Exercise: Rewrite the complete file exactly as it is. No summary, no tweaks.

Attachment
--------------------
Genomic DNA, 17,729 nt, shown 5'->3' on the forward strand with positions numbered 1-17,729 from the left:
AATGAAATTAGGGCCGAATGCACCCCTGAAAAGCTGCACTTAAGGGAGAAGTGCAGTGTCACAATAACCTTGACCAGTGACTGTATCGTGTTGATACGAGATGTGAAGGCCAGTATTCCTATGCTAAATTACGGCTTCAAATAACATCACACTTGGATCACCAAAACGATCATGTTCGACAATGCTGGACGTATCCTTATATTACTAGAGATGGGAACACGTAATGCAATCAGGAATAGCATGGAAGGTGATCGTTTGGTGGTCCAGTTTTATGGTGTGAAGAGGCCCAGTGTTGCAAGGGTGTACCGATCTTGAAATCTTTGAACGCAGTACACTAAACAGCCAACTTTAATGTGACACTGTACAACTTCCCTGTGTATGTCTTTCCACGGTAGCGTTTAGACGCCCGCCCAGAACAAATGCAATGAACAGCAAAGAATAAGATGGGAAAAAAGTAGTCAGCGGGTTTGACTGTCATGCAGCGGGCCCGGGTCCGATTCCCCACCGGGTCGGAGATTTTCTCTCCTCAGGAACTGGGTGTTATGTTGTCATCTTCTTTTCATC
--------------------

Genomic DNA, 17,729 nt, shown 5'->3' on the forward strand with positions numbered 1-17,729 from the left:
AATGAAATTAGGGCCGAATGCACCCCTGAAAAGCTGCACTTAAGGGAGAAGTGCAGTGTCACAATAACCTTGACCAGTGACTGTATCGTGTTGATACGAGATGTGAAGGCCAGTATTCCTATGCTAAATTACGGCTTCAAATAACATCACACTTGGATCACCAAAACGATCATGTTCGACAATGCTGGACGTATCCTTATATTACTAGAGATGGGAACACGTAATGCAATCAGGAATAGCATGGAAGGTGATCGTTTGGTGGTCCAGTTTTATGGTGTGAAGAGGCCCAGTGTTGCAAGGGTGTACCGATCTTGAAATCTTTGAACGCAGTACACTAAACAGCCAACTTTAATGTGACACTGTACAACTTCCCTGTGTATGTCTTTCCACGGTAGCGTTTAGACGCCCGCCCAGAACAAATGCAATGAACAGCAAAGAATAAGATGGGAAAAAAGTAGTCAGCGGGTTTGACTGTCATGCAGCGGGCCCGGGTCCGATTCCCCACCGGGTCGGAGATTTTCTCTCCTCAGGAACTGGGTGTTATGTTGTCATCTTCTTTTCATC